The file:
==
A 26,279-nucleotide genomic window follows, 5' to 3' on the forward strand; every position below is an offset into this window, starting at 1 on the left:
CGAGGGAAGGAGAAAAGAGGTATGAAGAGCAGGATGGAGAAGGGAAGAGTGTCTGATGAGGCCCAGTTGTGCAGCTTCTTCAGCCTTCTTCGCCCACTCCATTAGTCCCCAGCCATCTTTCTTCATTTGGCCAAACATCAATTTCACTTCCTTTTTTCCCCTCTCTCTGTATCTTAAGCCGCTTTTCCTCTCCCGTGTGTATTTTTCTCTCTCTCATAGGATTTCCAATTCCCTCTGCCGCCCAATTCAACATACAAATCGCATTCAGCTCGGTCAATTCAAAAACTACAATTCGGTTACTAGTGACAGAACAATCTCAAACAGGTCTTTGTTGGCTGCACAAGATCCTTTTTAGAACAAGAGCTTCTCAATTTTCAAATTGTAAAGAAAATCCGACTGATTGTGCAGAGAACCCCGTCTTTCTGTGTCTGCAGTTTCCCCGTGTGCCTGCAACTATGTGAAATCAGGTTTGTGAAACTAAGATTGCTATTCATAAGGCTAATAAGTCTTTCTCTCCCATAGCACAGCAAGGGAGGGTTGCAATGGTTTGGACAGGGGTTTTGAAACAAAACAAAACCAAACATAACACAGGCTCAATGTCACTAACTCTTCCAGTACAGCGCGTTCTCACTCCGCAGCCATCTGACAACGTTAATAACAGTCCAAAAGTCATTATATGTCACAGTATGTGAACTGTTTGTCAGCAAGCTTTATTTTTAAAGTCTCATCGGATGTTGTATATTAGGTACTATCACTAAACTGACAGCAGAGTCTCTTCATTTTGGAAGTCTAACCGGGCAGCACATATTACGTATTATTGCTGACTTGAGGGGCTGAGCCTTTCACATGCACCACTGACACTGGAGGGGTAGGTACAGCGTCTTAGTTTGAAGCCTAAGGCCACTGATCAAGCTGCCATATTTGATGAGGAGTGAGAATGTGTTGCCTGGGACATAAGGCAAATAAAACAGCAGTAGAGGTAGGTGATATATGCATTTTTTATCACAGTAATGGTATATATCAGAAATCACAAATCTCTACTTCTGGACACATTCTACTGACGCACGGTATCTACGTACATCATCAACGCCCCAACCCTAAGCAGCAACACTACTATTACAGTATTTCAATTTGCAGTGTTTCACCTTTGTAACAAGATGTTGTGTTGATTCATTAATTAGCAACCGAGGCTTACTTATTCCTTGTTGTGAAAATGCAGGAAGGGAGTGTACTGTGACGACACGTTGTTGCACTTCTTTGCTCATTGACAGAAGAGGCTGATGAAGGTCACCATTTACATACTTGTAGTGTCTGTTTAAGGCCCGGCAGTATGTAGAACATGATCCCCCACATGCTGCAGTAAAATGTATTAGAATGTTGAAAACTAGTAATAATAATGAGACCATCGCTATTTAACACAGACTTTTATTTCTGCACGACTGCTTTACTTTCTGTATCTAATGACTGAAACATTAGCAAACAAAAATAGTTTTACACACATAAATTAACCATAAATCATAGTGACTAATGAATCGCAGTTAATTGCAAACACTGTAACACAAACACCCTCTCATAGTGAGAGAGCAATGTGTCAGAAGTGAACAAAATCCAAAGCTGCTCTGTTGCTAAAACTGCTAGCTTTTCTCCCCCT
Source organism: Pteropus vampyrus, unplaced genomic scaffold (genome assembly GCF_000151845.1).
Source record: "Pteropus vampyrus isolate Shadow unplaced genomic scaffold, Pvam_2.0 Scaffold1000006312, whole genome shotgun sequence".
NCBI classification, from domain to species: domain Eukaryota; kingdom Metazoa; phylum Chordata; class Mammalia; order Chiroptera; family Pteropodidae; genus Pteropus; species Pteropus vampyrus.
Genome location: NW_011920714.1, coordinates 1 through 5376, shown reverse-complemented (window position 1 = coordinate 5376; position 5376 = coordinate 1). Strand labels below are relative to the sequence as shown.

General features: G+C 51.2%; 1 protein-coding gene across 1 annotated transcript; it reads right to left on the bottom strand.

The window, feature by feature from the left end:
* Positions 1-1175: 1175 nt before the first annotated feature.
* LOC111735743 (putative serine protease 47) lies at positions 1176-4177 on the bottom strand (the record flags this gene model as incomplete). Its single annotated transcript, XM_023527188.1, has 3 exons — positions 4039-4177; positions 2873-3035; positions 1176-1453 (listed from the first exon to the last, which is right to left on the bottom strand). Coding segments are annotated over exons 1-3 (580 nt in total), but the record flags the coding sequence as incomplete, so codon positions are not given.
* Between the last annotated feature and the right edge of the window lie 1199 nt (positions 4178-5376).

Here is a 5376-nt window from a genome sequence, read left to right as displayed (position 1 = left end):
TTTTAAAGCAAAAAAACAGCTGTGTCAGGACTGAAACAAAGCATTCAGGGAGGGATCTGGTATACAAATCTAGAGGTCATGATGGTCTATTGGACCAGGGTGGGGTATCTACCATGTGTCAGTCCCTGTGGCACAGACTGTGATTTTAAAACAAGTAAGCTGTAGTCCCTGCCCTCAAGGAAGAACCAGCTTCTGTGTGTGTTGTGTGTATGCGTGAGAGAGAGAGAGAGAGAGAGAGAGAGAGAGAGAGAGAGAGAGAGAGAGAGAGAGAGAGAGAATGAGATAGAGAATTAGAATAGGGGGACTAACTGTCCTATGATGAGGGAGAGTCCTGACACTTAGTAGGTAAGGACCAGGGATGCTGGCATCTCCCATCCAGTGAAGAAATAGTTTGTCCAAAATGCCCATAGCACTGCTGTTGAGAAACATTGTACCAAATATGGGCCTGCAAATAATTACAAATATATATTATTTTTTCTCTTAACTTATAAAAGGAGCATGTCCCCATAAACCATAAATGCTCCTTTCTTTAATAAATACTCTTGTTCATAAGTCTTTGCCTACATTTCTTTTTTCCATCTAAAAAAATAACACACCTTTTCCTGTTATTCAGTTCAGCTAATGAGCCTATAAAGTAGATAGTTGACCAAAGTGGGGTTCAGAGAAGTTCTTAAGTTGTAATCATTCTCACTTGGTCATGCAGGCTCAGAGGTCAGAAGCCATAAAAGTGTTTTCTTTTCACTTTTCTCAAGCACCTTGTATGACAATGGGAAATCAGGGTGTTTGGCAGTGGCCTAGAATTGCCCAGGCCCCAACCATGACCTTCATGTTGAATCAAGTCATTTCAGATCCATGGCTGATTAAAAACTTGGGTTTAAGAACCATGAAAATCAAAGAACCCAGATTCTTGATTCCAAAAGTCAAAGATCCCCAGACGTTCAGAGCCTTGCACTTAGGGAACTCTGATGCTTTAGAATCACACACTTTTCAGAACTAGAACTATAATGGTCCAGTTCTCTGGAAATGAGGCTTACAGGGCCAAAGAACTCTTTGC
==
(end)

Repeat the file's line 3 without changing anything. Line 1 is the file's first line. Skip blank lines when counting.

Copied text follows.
Source organism: Pteropus vampyrus, unplaced genomic scaffold (genome assembly GCF_000151845.1).